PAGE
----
Sunni Muslims throughout the Middle East have been celebrating the killing of Iran's second-most powerful man, Major General Qassem Soleimani, who was taken out by a US airstrike on January 3rd in Baghdad which also took out his deputy, Abu Mahdi al-Muhandis, according to VOA.
"There has long been a hostile feeling by the Arabs and [Sunni] Muslims toward Qassem Soleimani," said Jordanian analyst Nabil Al-Otoom, an Iran expert. "The American move drew a strong positive reaction from public opinion in the region, and a strengthened U.S. presence in Iraq is becoming more important to stop Iranian plans to build a regional empire by 2030," he added.
"His elimination has slowed Iran's plan to manage a military coup with politicians completely loyal to Tehran controlling the government ... I can say that this American move was in the right direction."
Iraqis — Iraqis — dancing in the street for freedom; thankful that General Soleimani is no more. pic.twitter.com/huFcae3ap4— Secretary Pompeo (@SecPompeo) January 3, 2020
That said, Al-Otoom and others believe that while Iran's influence on Syria may be declining, they believe Iraq will become the epicenter of the US-Iran conflict.
According to retired general and board member at the Egyptian Center for Strategic Studies, Mohamed Ibrahim, Soleimani's elimination won't cause a regional war.
"All Iranian statements indicate that Tehran does not want matters to slip into a state of war with the United States. The retaliatory response to Soleimani's killing will be limited," he said, adding "But while the Arab states are keen on stabilizing Iraq and supporting its national army, the current situation does not allow us to contribute to this effort."
More images of Iranians celebrating the death of the Quds Forces commander Qasem Soleimani inside #Iran. Notes read, "Thank you Trump", "Celebration for sending the terrorist Soleimani to hell", "Congrats to the people of Iran". #FreeIran2020 pic.twitter.com/6yjSVVeajw— Iran News Wire (@IranNW) January 4, 2020
Former senior Iraqi officer, Zauba Al-Rawi, said that the US had shown too much restraint against Iran's Quds Force - the Revolutionary Guard's transnational unit that conducts intelligence operations and organizes region-wide organization and training of Shi'ite militias. According to VOA, the group also conducts cyber warfare.
IRAQI'S CELEBRATING IN THE STREETS AFTER THE TAKEDOWN OF SOLEIMANI!— Deep State Exposed® (@DeepStateExpose) January 3, 2020
The largest such Shi'ite force trained by Soleimani is the Popular Mobilization Force (PMF), which boasts 90,000 members, and gained notoriety for repelling the Islamic State. They were condemned for killing 600 peaceful demonstrators during economic unrest last year.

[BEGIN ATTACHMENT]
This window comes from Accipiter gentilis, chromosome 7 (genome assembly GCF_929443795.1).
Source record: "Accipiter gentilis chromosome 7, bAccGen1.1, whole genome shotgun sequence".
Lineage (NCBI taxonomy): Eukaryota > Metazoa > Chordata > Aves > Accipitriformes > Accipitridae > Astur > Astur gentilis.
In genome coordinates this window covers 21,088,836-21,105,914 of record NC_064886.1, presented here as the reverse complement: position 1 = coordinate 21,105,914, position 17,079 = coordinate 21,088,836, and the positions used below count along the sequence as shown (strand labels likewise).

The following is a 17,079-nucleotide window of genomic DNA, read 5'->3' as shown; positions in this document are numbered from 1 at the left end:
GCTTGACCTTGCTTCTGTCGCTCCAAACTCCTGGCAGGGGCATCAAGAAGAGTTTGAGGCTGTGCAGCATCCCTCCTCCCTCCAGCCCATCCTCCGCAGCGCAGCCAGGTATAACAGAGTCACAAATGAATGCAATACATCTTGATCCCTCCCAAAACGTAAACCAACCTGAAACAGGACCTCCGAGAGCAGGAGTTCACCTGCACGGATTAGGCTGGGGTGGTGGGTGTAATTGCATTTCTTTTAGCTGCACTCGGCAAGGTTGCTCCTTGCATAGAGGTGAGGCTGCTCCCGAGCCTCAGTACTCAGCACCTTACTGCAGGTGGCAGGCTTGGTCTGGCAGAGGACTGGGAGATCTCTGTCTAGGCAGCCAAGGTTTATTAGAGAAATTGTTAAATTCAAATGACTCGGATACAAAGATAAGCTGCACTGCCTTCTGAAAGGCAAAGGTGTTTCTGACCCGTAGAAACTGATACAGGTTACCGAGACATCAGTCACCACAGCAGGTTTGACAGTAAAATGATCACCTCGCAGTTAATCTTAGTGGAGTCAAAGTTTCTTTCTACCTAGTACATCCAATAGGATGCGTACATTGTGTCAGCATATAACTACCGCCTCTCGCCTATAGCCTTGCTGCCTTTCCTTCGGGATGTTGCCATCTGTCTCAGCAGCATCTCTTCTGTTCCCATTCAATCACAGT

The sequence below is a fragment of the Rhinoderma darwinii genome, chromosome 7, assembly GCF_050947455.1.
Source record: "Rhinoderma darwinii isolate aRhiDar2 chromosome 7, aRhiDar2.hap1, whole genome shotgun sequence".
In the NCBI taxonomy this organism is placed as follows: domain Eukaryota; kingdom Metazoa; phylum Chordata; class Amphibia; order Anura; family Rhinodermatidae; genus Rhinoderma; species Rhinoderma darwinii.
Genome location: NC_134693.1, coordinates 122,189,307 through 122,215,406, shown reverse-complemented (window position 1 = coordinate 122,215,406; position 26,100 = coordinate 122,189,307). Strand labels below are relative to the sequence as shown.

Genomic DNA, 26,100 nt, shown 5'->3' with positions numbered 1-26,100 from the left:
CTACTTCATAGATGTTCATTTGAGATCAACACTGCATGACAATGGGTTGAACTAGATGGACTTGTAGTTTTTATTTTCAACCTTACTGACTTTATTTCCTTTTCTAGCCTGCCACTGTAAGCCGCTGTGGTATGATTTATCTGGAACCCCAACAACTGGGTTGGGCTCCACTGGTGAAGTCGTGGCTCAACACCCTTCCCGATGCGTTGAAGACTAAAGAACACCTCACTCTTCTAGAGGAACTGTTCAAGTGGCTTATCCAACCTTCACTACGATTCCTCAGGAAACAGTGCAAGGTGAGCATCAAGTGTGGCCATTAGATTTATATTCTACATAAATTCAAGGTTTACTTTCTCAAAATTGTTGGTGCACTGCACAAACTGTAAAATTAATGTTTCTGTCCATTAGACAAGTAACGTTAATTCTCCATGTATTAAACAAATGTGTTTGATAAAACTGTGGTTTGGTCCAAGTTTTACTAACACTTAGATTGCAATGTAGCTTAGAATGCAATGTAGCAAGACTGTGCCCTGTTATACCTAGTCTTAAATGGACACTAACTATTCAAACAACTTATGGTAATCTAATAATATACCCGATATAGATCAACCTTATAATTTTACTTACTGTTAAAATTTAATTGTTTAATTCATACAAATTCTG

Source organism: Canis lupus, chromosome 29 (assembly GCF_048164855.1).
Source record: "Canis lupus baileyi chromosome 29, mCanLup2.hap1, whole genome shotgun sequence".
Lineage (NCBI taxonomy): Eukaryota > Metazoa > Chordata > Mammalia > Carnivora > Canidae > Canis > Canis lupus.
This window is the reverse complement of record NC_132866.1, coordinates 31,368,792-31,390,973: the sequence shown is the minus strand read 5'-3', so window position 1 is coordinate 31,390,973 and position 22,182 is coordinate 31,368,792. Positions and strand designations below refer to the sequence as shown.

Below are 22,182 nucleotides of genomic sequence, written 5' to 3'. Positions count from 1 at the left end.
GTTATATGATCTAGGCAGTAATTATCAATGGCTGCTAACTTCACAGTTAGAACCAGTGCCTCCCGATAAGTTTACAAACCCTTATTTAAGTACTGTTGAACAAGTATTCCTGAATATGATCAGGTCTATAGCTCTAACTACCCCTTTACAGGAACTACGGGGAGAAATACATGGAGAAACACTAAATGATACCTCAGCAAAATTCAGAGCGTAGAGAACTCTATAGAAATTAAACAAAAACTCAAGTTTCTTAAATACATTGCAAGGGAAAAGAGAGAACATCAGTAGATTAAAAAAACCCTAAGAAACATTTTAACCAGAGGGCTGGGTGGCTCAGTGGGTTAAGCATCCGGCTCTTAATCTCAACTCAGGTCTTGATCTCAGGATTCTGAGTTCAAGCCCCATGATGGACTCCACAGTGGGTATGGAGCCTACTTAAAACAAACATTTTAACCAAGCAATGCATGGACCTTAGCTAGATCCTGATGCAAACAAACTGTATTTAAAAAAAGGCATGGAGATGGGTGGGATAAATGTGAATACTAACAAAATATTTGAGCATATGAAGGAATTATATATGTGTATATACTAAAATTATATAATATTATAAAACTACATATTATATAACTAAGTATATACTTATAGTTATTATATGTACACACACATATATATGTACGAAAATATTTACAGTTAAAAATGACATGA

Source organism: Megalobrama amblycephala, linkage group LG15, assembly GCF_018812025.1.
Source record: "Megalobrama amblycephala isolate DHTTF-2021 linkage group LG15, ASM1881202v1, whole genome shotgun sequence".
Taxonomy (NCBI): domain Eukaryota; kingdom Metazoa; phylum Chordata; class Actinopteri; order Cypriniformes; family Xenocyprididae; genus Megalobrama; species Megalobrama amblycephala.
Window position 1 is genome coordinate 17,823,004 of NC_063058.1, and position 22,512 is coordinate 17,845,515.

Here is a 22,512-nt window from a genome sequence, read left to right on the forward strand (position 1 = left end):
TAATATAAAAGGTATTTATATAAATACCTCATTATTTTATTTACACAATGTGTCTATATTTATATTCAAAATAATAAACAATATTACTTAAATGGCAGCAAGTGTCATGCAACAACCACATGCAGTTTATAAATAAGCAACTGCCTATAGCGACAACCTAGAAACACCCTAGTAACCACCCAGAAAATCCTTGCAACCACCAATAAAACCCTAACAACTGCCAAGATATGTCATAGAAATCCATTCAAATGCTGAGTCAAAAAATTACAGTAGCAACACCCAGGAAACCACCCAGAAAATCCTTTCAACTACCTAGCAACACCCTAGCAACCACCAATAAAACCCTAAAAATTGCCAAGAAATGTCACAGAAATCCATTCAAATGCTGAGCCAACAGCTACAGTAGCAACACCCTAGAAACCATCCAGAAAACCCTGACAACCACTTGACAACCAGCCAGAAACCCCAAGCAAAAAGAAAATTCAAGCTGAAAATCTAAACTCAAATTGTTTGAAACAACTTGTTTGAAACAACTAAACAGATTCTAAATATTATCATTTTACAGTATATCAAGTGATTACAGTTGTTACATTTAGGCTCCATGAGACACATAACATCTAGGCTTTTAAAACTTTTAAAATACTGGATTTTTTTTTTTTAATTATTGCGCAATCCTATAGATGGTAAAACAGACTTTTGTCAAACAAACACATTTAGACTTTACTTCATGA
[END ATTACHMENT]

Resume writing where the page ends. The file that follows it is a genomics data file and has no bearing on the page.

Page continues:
"It is clear that the Iranians were surprised by this operation because they seemed to be counting on American diplomacy," said Al-Rawi. "President [Donald] Trump shocked them by proving he could play their game."
"Iran does not want to push the Americans into a comprehensive response, so they will act by kidnapping or killing the Iraqi allies of the Americans. They will hit an oil field here and an oil tanker there.
"But until now, efforts made by the Americans to improve the capacity of Iraq's national army never rose to a level enabling this army to regain one-tenth of its real capabilities," argued the former general - who says Iran will double down in support of their proxies in Iraq.
In Syria, meanwhile, "Soleimani is remembered for the recruitment of foreign Shi'ite fighters and presiding over the massacres of Sunni civilians in the suburbs of Damascus," according to the report.
At the peak of the Syrian conflict, the IRGC coordinated the defense of Bashar al-Assad's government with Hezbollah, commanded over 10,000 Iraqi Shia militiamen and deployed at least 1,500 Iranian fighters.
"The famous image is of Soleimani in Aleppo overseeing operations of besieging the city," said Ammar Kahf, executive director of the Omran Center for Strategic Studies in Istanbul. "He also flew to Moscow to ask for the Russians' involvement [in Syria] in 2015." -VOA
"In terms of a direct impact on the Syrian government's military, I believe this may be a turning point in terms of Assad trying to distance himself from any conflicts with Iran," said Kahf. "And the Russians are also interested in not making Syria the scene for any American engagement with Iran."
Distribution of sweets across areas held by the Syrian opposition in Syria celebrating the death of Qassem Soleimani. Before we judge them for celebrating an assassination, legs remember Soleimani is responsible for the death, displacement & starvation of countless Syrians. pic.twitter.com/Q0d1edcRuU— Elizabeth Tsurkov (@Elizrael) January 3, 2020
Read the rest of the report here.